Music Publishers Are Driving A Full Stack Music Revolution


Music Publishers Are Driving A Full Stack Music Revolution

As the value of music publishing catalogs have multiplied, so have the ways in which forward-thinking companies like Downtown, Round Hill, Kobalt, ole/Anthem, Primary Wave and Create Group monetized those catalogs, says MiDiA entertainment industry analyst Mark Mulligan. 

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Guest post by Mark Mulligan of MIDiA from the Music Industry Blog 

Music publishing catalogs are gaining momentum fast as an asset class for institutional investments, with transactions ranging from large catalog mergers and acquisitions (M&A) through to investment vehicles for songwriters’ shares such as the Hipgnosis Fund and Royalty Exchange. Since 2010 the number of publicly announced music catalog transactions – across recordings and publishing – totaled $6.5 billion, with a large volume of additional non-disclosed transactions.This growing influx of capital has implications far beyond publishing, however, as ambitious publishers are using the access to debt and investment to reverse into the recordings business.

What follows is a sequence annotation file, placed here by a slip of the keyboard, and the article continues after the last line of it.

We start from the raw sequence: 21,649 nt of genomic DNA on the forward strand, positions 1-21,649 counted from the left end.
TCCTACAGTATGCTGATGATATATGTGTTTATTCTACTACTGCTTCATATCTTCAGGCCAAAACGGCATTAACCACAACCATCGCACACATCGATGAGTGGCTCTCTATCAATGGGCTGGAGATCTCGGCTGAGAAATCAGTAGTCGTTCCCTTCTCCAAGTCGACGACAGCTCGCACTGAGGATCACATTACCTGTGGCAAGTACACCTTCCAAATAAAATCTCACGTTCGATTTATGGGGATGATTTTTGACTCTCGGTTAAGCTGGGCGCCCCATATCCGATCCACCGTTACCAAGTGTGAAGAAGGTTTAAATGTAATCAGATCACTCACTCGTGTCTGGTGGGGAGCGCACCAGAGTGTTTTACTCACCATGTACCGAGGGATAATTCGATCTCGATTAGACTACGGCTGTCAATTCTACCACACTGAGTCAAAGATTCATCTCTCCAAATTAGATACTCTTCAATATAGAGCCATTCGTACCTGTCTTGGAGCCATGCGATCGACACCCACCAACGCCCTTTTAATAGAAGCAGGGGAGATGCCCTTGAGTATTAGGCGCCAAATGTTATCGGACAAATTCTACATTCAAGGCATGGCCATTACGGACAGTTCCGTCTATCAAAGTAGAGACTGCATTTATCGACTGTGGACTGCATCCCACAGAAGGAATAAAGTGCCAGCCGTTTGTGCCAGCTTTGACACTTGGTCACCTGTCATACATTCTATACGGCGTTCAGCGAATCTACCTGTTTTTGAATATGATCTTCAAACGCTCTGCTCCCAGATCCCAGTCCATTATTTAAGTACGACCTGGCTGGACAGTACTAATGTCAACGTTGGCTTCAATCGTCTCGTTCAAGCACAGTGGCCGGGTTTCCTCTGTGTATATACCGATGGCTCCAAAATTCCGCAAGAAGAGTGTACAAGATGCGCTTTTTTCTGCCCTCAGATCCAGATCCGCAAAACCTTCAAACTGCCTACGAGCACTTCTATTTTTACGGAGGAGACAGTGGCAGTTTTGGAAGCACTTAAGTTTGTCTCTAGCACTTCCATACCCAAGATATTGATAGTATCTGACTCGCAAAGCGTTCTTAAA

Streaming, the change catalyst 

As with so many music market shifts, streaming is the catalyst for these changes. Streaming represented 27% of publisher revenues in 2018 and is set to near 50% by 2026. However, songwriter-related royalties – incorporating publisher and CMO payments – from streaming are less than a third of what labels get. Small-but-important increments such as the US disputed mechanical royalties rate increase are a) difficult to push through, and b) will not get publishing royalties to parity with label royalties. This means that publishers will underperform compared to labels in the fastest-growing revenue stream. The alternative is a ‘if you can’t beat them, join them’ strategy. 

BMG Music Rights and Kobalt set the precedent with label services divisions alongside their publishing businesses, enabling them to play on both sides of the streaming equation. Now a wide range of publishers, both traditional and next-generation, are expanding their non-publishing businesses. – from ole/Anthem buying production music companies Jingle Punks and 5 Alarm Music, through Reservoir Music buying Chrysalis Records to Downtown buying CDBaby parent AVL. All have the common theme of publishers diversifying away from their core businesses to ensure they compete across a wider strand of the music business value chain.

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